7:30 am 26th June 1944
This was their test. The men of the181st Field Regt RA. 4 years
of training and waiting - waiting for a chance to strike back. Men
from all over the country brought together by war. Most, never having
been in battle, some, wearing the riband of the North Africa campaign
had tasted battle.
The order to "take post" had been issued, the men crouched
behind their gun, each man ready to perform his task, trying to
put the thoughts of home and family at the back of their minds and
focus on the coming battle. Some chatted nervously, calming their
nerves with a smoke, others silent, hoping they would come through
this baptism of fire.
Since landing on 6th June the Allied Army had become bogged down
just beyond the beaches as the offensive congealed. Thousands of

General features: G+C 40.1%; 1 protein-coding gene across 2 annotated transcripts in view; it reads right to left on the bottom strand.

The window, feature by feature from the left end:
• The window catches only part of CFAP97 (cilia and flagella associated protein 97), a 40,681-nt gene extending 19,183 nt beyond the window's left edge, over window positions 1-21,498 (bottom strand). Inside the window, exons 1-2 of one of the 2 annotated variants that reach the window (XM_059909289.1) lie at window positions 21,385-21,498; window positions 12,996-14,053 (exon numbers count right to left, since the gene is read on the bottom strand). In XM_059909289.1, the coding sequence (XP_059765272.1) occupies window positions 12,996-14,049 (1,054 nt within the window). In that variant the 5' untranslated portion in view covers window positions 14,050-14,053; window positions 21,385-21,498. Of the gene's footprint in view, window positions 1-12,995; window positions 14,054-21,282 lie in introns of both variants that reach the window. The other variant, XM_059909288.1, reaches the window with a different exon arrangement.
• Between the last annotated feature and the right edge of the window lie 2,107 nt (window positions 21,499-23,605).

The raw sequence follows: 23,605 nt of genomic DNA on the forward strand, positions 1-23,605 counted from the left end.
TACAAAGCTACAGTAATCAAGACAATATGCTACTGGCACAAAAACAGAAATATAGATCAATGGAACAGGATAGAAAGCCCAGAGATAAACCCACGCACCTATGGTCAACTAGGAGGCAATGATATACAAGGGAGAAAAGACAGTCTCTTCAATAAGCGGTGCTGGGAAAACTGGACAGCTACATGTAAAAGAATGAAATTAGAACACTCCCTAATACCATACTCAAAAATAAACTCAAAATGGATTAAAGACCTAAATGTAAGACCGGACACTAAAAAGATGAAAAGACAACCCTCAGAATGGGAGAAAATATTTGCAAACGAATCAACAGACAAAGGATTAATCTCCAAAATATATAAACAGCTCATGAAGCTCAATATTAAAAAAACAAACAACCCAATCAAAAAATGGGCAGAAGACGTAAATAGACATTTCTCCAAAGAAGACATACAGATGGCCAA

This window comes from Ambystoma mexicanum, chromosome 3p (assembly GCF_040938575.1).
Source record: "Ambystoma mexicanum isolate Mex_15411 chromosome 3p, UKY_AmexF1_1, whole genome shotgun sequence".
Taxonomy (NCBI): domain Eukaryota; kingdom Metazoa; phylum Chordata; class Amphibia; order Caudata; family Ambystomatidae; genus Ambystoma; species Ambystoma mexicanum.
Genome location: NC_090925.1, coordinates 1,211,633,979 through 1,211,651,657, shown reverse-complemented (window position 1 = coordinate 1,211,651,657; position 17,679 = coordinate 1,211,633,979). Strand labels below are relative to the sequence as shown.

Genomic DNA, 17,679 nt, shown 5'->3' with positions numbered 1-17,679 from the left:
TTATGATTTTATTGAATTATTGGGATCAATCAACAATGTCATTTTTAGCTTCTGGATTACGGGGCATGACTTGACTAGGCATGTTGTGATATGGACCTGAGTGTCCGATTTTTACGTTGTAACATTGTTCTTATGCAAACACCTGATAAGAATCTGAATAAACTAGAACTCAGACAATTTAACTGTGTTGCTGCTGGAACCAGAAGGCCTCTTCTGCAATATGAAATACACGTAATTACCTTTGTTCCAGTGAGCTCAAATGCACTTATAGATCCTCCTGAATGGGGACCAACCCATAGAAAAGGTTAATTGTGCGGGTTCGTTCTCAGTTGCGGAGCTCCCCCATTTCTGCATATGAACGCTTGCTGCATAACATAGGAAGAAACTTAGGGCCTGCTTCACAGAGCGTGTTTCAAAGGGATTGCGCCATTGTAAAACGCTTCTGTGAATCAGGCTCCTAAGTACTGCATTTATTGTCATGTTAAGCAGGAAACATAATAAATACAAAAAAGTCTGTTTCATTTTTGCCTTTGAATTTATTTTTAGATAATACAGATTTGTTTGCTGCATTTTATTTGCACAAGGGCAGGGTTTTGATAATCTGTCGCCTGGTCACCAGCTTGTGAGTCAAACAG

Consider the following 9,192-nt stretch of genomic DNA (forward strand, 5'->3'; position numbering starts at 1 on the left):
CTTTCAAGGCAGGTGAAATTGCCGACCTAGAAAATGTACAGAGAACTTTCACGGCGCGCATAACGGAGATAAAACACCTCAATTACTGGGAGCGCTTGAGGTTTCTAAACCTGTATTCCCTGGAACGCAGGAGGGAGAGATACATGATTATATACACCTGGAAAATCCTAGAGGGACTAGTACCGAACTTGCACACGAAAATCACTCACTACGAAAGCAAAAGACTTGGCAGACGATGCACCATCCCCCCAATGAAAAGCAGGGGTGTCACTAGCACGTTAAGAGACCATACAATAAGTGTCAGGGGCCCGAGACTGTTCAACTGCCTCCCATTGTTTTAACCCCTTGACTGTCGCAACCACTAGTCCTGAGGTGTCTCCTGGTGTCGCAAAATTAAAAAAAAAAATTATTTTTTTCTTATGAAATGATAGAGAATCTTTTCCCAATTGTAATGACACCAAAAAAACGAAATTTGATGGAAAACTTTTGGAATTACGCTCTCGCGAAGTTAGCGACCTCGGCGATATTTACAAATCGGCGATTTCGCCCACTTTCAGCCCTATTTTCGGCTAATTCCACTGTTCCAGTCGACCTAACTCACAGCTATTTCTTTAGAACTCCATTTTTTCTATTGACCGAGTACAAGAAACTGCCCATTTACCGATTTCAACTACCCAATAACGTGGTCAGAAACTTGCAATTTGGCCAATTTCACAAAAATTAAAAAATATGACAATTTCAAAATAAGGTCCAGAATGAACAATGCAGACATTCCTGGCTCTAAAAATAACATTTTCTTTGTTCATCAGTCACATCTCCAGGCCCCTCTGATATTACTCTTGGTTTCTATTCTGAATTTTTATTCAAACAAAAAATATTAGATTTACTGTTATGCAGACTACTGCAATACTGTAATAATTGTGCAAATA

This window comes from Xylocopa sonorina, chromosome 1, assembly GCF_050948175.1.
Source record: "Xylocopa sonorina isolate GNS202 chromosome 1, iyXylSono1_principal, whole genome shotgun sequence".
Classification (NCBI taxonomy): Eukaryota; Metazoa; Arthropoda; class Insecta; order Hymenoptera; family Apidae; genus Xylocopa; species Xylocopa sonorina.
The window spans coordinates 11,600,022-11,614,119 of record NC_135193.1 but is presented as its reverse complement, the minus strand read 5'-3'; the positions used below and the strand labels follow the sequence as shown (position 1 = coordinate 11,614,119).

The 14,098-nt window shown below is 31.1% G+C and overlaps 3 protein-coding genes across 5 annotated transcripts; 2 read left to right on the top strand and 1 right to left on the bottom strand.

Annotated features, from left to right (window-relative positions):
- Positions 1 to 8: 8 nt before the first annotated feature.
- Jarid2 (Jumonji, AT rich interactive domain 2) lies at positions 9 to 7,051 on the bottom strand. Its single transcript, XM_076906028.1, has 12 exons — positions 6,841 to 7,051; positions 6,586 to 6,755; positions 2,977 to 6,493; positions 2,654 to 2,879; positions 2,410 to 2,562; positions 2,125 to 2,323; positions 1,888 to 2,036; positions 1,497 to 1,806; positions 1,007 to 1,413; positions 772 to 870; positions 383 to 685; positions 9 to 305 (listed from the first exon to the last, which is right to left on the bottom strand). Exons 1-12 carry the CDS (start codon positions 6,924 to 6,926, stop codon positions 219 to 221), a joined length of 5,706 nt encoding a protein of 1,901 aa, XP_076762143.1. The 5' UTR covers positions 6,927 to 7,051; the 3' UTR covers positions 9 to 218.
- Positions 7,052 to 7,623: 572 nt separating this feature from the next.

tons and men were being shipped in after the violent storm of 19th
June, in order to keep this massive army fed, watered and armed.
This was the time to break out from the beaches. Monty had called
this operation 'Epsom'.
Well out in front of the guns with the first line of Infantry were
the Regiment's Forward Observation Officers, and their band of signallers
ready to feed the guns with fire plans so that they could 'guide'
the footsloggers onto their objective. These were the men of the
15th Scottish division, untried in battle, but, from the finest
Regiments in Scotland whose ancestors had fought at Culloden and
Banockburn and Flanders Fields. To the left were the men of the
53rd (Welsh) Division from the valleys and the fields of the principality.
To the right the 'Polar Bears' of the 49th West Riding Division.
The day dawned damp, drizzly and overcast. The men spat and cursed
when they realised there would be no air support from the rocket
firing Typhoons of the RAF to soften up the enemy.
On the second. 900 guns of the allied services let fly a storm
of hot metal at the German defenders. The gunners, working together
like a well oiled clock, feeding 25pd shells into the breech of
the mighty gun as fast as possible. And in front - the Infantry
rose from their start line amongst the cornfields of Normandy, and
walked forward - into the jaws of death, into the mouth of hell.